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Progressions Of A Fitness Business Owner: Phase 1

By Vince Gabriele

Vince Gabriele

 

The minute I decided to start a career in the fitness industry I knew I wanted to own a gym.

This was very clear to me.

I remember often times sitting in my economics classes in college thinking about where I would put the 3 jammers in my gym… 12 years later there are no jammers in my gym and I wish I was paying much more attention to my economics professor in college.

Opening a gym right out of college wasn’t really an option for me. It would’ve been a very big mistake if I did though.

Having absolutely no experience about how to train people and barely scraping by in college to earn a degree in business, I simply was not ready to own a gym.

Many young kids come out of college wanting to own their own gyms. This is a big mistake.

One of the most important times in the career of an aspiring gym owner, especially young kids just out of college, are the years they spend grinding. 

By grinding I mean internships, training 50+ sessions per week, watching every training DVD known to man, attending a seminar every weekend, calling and visiting other coaches to learn from, etc.

In addition to the above, selecting an employer at this point in a young trainer’s career is very important. They will most likely start out in a big box gym and become a glorified sales person. This is ok.

Its important for them to learn a little bit about selling but they’re main focus on choosing a place to from is one that will have the best possible mentors.

A mentor is one of the most important things a young trainer can have. They can even have multiple mentors. I advise young trainers to develop a personal relationship with each of their mentors and share with them they’re goals and vision.

Along my way up the ladder I had several mentors. I contribute much of the success I have today to the lessons I learned from them about training and business.

The biggest takeaway I can give to a young trainer right now is to work for someone else.

Do not put pressure on yourself to learn insurance, marketing and website design either. There is a time and place for all of this.

Your main focus right now is to learn.

Learn as much as possible about your craft. Become the absolute best trainer you can be, develop relationships with your clients, get them results, and slowly start to develop your training philosophy.

This step should not be skipped. Strive to put in 10,000 hours of purposeful work and you will be in a great position to succeed in the next step. This step will take anywhere from 3-10 years.

Phase 2: The Decision

When I sat in Mike Boyle’s office in Boston University 8 years ago and asked him how I would know when I was ready to open my own place, he told me “you’re never ready”.

The decision to open your own facility is an exciting time.

At first, the only thing you will want to focus on is what kind of facility your going to get, what flooring will you put down, how many racks will you need, and whether you really need a pair of the 106lb Kettlebells.

This is the rookie in us and I was the same way.

This is where your learning starts to shift. Before, you were attending seminars and reading books on training, now you are an entrepreneur and you must educate yourself on how to run a successful business.

This is where you need to find several mentors that have experience running their own business. They do not have to be in your field, especially in the beginning, and asking for help on where to start is essential.

I will not go into every step on what it takes to get started but I will tell you that having a reputation in your area and a client base before you open is key.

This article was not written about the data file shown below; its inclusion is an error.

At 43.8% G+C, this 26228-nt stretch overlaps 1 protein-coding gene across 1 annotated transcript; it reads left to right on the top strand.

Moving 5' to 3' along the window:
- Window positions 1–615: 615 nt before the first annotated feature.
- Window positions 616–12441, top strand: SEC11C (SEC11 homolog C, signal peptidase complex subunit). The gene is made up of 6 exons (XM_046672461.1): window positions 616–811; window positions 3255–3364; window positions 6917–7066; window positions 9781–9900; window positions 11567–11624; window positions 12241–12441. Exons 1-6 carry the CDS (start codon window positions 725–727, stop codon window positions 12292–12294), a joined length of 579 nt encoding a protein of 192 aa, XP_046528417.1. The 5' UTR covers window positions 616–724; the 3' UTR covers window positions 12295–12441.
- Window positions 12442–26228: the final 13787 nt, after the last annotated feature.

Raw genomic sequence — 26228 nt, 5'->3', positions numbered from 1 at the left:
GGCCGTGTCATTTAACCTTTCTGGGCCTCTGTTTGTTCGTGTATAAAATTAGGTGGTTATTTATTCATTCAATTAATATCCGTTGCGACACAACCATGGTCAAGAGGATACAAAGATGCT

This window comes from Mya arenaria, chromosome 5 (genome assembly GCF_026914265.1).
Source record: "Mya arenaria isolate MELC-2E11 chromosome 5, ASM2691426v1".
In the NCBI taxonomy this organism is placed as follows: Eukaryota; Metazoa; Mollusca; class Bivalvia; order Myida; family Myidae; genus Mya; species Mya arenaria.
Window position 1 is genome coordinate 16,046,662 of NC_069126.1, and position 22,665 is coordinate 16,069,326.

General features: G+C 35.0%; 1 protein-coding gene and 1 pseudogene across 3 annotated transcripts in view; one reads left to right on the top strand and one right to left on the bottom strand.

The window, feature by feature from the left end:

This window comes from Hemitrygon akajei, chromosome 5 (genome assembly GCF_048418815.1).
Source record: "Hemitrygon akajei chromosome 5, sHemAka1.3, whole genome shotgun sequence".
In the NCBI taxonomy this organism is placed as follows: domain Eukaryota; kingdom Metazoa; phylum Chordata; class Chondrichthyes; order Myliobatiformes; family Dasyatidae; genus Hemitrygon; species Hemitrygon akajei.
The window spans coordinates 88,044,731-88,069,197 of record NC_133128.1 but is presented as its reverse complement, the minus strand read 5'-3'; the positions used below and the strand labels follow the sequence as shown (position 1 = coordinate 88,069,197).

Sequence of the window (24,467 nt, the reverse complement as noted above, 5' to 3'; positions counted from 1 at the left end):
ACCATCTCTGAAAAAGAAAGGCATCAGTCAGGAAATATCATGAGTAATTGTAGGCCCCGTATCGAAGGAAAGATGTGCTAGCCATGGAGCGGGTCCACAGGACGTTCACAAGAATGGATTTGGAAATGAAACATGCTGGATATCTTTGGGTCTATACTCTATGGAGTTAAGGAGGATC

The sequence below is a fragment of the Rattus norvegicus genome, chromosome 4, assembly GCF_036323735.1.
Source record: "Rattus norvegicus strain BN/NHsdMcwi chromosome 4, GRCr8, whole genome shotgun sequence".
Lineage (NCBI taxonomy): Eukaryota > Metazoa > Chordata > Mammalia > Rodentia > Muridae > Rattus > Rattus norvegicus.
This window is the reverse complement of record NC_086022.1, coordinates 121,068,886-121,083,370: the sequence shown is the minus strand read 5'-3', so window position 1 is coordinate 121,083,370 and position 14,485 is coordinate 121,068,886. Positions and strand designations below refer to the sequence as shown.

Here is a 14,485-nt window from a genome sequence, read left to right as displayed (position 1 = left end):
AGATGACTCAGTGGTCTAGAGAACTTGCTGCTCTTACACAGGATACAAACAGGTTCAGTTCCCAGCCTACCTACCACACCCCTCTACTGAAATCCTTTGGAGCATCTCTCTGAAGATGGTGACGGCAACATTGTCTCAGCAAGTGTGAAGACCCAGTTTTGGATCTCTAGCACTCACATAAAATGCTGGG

I moved from California to NJ with aspirations to open my own gym. I had not lived in NJ since High School and needed to re-plant myself in the area.

For a full year I split time between writing a business plan, developing my systems manual, training clients in my parents basement, training kids on fields, developing relationships with every possible school and team, going to business mentorships, and continuing to become a better trainer.

This was one of the most important years for my business. It allowed me time to prepare myself to be an entrepreneur but at the same time I was developing a reputation and a client base that would provide revenue immediately after I eventually opened my own gym.

If I had moved to NJ and opened right away this would have been a mistake. I would of given myself overhead before any roots were set. This puts you in a catch up type phase and will make it harder for you to make it in the early years.

In fact, I worked so hard in that year and developed so many relationships that I had over 300 people attend my grand opening. A huge number for a one man show.

 Once you make the decision to go on your own consider taking the following steps:

  1. Realize that you have decided to become a business man. Your learning and education must reflect this. Educating yourself about leadership, team building, marketing, numbers and systems are things you MUST be learning about.
  2. Write a business plan. There are easy to follow programs for this.
  3. Develop a training manual. If you have aspirations of hiring employees in the future you must have systems for what you do. This is a very big time commitment but will be very worthwhile in the future. Be sure to make changes as you grow.
  4. Work hard to develop strong relationships in the area you aspire to open.
  5. Continue to train clients and make sure that they will be going with you once you open your facility.
  6. Have business mentors. Find people that know about business and ask for their help. Take them to lunch and pick their brains about how you can be a better business person.
  7. Attend fitness business mentorships. I attended several of these and they helped tremendously. This is one of the reasons why we now have our own Mentorship; because I got so much out of them when I was starting up.
  8. Do not spend a ton of time worrying and focusing on your equipment. This is a huge rookie mistake and I am very guilty of this.  You will need only the basics when you open up. Bars, racks, kettlebells, dumbbells, med balls, and bands. Everything else can come later. Spend your time learning how to become a better business person rather than spending hours upon hours deciding where you are going to put your racks.

Phase 3: Your first Hire

fitness business

Once you open your doors, you must book yourself solid.

If you are having trouble filling your time to train people than this is an issue.

You need to be generating enough interest and revenue that there is a buzz in the community about this new great place that just opened.

If you do not create this you are not ready to make a hire.